There is, what I believe to be, a common misconception about flossing our teeth. I am just speaking in general here, you can ask your doctor or hygienist for specific advice, regarding your situation.
Many people think that flossing is going to save them from dreaded gum disease. Perhaps those folks even think that those who get it somehow deserve it because they haven’t been flossing and brushing regularly.
There are so many false concepts wrapped up in that statement that it may take some time to explain it all. First of all, it is important to consider what is more or less a ‘fact’. You can ask any dental professional about this too. Up to 75% of people have some form of gum disease right now.
To put that in perspective, that is three out of every four people. 3 out of 4! Do you really think that 75% of people are not brushing and flossing?
There is no rational conclusion, in my opinion, other than that this is a big problem! While brushing and flossing may work for some, it does not appear to work for everyone. Why is that?
The reason lies in the reality of our human bodies. What works for one person does not always work for another. Medicine talks about ‘treatments’. Very few things are ‘cured’.
Each of us must work to varying degrees to prevent problems. Each of us has a responsibility to find out what amount of work is personally necessary to prevent expensive treatments and dental disease.
Gum disease is not something that you really get rid of. The bacteria remain. It is just a question of how many and what opportunities they have to expand their population.
They are waiting for the right environment to build up to large numbers who can they cause damage to our dental health – both to our teeth and gums – through the excretion of toxic (acidic) waste products.
Your job, as a human being, and there are very, very few who show an immunity to gum disease, is to prevent this from happening. The only aspect that you can control is the daily disruption of plaque. There is that work “plaque” you have probably heard it before.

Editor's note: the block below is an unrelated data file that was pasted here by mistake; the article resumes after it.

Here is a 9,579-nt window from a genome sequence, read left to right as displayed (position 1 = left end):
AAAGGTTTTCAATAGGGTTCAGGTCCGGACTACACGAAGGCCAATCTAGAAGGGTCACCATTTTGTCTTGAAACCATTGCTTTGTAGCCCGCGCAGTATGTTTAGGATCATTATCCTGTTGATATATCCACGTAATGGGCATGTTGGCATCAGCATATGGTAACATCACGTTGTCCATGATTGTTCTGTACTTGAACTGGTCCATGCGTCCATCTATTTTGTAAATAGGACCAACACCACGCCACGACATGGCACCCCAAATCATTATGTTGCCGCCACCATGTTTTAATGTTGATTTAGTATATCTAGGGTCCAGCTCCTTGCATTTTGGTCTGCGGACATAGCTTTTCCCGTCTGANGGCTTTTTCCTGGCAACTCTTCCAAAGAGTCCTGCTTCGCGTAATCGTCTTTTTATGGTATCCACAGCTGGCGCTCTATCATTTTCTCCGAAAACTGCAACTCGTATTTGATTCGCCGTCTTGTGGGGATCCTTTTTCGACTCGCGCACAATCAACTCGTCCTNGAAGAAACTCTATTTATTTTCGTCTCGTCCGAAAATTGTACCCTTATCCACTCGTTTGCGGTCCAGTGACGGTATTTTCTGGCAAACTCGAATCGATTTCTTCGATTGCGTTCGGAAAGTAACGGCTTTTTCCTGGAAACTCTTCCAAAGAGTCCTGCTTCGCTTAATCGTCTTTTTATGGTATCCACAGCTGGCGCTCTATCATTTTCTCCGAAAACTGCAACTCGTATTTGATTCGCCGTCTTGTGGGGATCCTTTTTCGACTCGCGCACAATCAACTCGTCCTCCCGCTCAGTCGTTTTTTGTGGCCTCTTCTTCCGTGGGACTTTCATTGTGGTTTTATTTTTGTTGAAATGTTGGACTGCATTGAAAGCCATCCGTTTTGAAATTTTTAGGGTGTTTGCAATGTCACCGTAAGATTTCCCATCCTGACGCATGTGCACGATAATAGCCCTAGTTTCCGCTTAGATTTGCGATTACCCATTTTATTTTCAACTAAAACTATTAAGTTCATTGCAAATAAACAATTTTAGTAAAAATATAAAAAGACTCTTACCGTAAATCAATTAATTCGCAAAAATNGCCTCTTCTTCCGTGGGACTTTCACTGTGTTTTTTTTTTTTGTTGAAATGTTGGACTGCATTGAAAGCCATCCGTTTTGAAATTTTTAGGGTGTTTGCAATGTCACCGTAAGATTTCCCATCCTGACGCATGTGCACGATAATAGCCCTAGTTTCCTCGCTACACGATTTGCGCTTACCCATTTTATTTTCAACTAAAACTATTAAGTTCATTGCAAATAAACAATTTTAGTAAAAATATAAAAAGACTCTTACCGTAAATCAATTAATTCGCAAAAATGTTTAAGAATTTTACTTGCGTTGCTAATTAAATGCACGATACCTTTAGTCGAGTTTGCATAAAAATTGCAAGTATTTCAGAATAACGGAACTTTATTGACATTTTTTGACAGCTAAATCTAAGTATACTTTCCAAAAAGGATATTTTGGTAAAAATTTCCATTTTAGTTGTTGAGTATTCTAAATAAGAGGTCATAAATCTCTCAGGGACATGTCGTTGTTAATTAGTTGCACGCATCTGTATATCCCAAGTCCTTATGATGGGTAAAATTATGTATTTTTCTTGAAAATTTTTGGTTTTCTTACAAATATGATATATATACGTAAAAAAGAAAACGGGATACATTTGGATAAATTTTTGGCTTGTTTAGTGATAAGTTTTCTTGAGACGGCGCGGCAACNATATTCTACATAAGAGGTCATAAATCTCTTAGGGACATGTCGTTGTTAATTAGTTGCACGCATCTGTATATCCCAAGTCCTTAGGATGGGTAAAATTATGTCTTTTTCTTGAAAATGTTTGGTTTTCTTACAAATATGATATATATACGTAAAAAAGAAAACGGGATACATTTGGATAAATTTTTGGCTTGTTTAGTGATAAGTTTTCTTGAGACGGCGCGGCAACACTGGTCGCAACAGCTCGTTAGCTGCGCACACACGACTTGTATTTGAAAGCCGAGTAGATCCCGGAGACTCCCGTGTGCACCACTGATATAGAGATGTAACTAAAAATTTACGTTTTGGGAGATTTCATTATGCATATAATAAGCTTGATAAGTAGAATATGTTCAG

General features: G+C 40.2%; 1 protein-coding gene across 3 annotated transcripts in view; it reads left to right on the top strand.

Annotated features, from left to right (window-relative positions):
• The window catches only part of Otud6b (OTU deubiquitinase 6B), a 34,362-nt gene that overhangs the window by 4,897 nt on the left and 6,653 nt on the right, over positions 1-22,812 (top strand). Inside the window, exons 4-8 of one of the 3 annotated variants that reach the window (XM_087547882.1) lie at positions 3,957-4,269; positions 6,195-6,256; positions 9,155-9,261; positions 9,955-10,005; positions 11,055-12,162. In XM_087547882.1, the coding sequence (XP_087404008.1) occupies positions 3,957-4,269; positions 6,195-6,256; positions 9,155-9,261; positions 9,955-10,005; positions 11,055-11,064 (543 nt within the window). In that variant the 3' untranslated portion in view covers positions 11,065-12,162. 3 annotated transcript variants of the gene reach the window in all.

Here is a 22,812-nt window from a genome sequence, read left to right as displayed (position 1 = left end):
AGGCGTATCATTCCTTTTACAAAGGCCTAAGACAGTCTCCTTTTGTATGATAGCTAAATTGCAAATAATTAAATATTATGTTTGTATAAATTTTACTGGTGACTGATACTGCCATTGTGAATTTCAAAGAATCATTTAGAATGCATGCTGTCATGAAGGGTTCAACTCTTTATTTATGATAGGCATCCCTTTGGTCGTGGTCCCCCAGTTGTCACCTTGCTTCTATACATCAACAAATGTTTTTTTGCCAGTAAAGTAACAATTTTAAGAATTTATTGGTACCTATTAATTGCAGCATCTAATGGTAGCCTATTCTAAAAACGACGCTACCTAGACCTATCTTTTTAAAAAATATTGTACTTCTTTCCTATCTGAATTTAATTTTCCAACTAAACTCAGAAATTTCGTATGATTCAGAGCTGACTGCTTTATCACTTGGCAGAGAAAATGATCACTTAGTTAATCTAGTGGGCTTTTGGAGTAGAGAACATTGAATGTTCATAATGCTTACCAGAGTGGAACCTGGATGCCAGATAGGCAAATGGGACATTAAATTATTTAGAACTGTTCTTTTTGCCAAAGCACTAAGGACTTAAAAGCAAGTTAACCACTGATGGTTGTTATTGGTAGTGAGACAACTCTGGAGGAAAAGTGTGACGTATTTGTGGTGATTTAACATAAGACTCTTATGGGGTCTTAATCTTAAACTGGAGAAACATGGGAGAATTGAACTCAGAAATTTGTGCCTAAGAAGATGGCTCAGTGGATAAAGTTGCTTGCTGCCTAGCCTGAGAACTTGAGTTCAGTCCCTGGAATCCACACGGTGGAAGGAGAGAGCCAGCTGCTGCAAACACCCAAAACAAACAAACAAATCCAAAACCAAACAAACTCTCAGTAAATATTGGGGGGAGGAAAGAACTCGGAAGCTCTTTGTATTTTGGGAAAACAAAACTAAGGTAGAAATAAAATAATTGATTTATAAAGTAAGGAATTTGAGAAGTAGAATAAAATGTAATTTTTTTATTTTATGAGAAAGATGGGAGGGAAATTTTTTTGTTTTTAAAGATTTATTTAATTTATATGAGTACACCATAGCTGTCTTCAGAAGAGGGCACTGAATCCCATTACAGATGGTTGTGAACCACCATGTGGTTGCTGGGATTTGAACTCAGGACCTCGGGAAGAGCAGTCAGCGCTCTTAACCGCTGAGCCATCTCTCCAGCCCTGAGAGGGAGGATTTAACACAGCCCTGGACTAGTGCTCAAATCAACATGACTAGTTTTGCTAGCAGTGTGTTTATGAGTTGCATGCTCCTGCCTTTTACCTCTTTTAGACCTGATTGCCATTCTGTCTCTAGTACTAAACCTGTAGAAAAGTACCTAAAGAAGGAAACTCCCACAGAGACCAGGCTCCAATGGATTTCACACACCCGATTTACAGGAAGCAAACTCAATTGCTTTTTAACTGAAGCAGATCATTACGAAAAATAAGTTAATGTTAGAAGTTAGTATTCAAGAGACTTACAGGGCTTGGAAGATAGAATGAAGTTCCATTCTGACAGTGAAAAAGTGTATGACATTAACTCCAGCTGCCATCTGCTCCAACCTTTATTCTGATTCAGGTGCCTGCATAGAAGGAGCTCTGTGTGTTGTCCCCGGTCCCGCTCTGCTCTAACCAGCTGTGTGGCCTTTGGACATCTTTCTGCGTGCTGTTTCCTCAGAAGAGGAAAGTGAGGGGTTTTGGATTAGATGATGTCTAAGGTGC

It is under the plaque that these ‘bad’ bacteria are seriously shielded from oxygen. When this happens they are able to use a form of metabolism called “anaerobic”. The byproduct of anaerobic metabolism by these bacteria are harmful waste products. These products, when they accumulate, can cause dental health problems such as cavities and gum disease.
When you disrupt the plaque, you are allowing oxygen into their environment. They either have to switch back to less harmful ‘aerobic’ metabolism or perish. In either case it is win for your mouth and you.
The problem is that the plaque begins to form again immediately upon disruption. Within 24 to 48 hours, the bacteria are again rapidly reproducing under an oxygen shield.
Besides brushing and flossing, what can you do? There is a device that seems to be helpful, It is called the Hydro Floss. This is a tool that many dentists and hygienists now recommend. I have also talked to many people who have had good luck with it.
One of the measures of the health of your gums, is your periodontal pocket depths. Your hygienist can tell you what they are. Basically, you want to keep them to 3mm and below. People who have trouble with their gum health have reported that they have been able to reduce their pocket depths with the hydrofloss. Again, this is as measured by a qualified hygienist or dentist.
Are there other things that can help too? You bet. Xylitol, the perio-aid and pH balanced oxygenated mouthwash can all be helpful to you. To read more about these, ask your dentist for a copy of the book: What You Should Know about Gum Disease. Or, pick up a copy online or order one from your local book store.
I just spoke in general here. If you have specific questions, be sure to ask your doctor.
In any case, it is important for you to realize that putting your trust solely in flossing may be a mistake. Finding out what it takes for your personally to avoid dental disease and expensive treatments is always a good idea.